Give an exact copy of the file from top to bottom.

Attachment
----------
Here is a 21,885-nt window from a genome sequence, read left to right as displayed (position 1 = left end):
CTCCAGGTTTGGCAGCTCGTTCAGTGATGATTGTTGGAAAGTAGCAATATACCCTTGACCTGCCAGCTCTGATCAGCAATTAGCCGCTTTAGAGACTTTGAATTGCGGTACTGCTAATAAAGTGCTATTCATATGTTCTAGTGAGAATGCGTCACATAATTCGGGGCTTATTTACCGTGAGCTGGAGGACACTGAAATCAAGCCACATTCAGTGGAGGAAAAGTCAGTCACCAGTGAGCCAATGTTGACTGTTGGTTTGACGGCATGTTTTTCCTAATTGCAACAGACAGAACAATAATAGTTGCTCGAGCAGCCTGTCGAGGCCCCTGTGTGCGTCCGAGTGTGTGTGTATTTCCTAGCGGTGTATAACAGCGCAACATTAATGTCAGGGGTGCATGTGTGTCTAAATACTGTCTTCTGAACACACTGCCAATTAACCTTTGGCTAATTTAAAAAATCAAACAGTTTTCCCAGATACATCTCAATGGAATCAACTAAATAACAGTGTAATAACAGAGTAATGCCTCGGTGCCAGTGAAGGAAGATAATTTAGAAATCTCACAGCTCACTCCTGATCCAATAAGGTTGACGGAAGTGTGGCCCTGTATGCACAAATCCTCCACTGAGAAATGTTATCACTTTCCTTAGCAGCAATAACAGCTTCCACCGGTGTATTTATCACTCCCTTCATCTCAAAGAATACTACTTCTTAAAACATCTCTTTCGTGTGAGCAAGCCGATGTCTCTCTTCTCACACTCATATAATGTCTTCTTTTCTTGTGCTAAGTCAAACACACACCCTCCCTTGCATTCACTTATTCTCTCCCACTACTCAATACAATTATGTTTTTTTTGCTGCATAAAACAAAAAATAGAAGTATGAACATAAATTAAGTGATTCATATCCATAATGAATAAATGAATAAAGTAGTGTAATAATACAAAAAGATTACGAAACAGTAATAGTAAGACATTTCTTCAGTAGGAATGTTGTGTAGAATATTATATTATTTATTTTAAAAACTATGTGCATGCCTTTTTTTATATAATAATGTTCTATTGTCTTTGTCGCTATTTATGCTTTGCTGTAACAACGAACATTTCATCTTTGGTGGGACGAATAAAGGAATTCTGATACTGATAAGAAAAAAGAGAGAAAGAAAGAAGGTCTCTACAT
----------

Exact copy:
Here is a 21,885-nt window from a genome sequence, read left to right as displayed (position 1 = left end):
CTCCAGGTTTGGCAGCTCGTTCAGTGATGATTGTTGGAAAGTAGCAATATACCCTTGACCTGCCAGCTCTGATCAGCAATTAGCCGCTTTAGAGACTTTGAATTGCGGTACTGCTAATAAAGTGCTATTCATATGTTCTAGTGAGAATGCGTCACATAATTCGGGGCTTATTTACCGTGAGCTGGAGGACACTGAAATCAAGCCACATTCAGTGGAGGAAAAGTCAGTCACCAGTGAGCCAATGTTGACTGTTGGTTTGACGGCATGTTTTTCCTAATTGCAACAGACAGAACAATAATAGTTGCTCGAGCAGCCTGTCGAGGCCCCTGTGTGCGTCCGAGTGTGTGTGTATTTCCTAGCGGTGTATAACAGCGCAACATTAATGTCAGGGGTGCATGTGTGTCTAAATACTGTCTTCTGAACACACTGCCAATTAACCTTTGGCTAATTTAAAAAATCAAACAGTTTTCCCAGATACATCTCAATGGAATCAACTAAATAACAGTGTAATAACAGAGTAATGCCTCGGTGCCAGTGAAGGAAGATAATTTAGAAATCTCACAGCTCACTCCTGATCCAATAAGGTTGACGGAAGTGTGGCCCTGTATGCACAAATCCTCCACTGAGAAATGTTATCACTTTCCTTAGCAGCAATAACAGCTTCCACCGGTGTATTTATCACTCCCTTCATCTCAAAGAATACTACTTCTTAAAACATCTCTTTCGTGTGAGCAAGCCGATGTCTCTCTTCTCACACTCATATAATGTCTTCTTTTCTTGTGCTAAGTCAAACACACACCCTCCCTTGCATTCACTTATTCTCTCCCACTACTCAATACAATTATGTTTTTTTTGCTGCATAAAACAAAAAATAGAAGTATGAACATAAATTAAGTGATTCATATCCATAATGAATAAATGAATAAAGTAGTGTAATAATACAAAAAGATTACGAAACAGTAATAGTAAGACATTTCTTCAGTAGGAATGTTGTGTAGAATATTATATTATTTATTTTAAAAACTATGTGCATGCCTTTTTTTATATAATAATGTTCTATTGTCTTTGTCGCTATTTATGCTTTGCTGTAACAACGAACATTTCATCTTTGGTGGGACGAATAAAGGAATTCTGATACTGATAAGAAAAAAGAGAGAAAGAAAGAAGGTCTCTACAT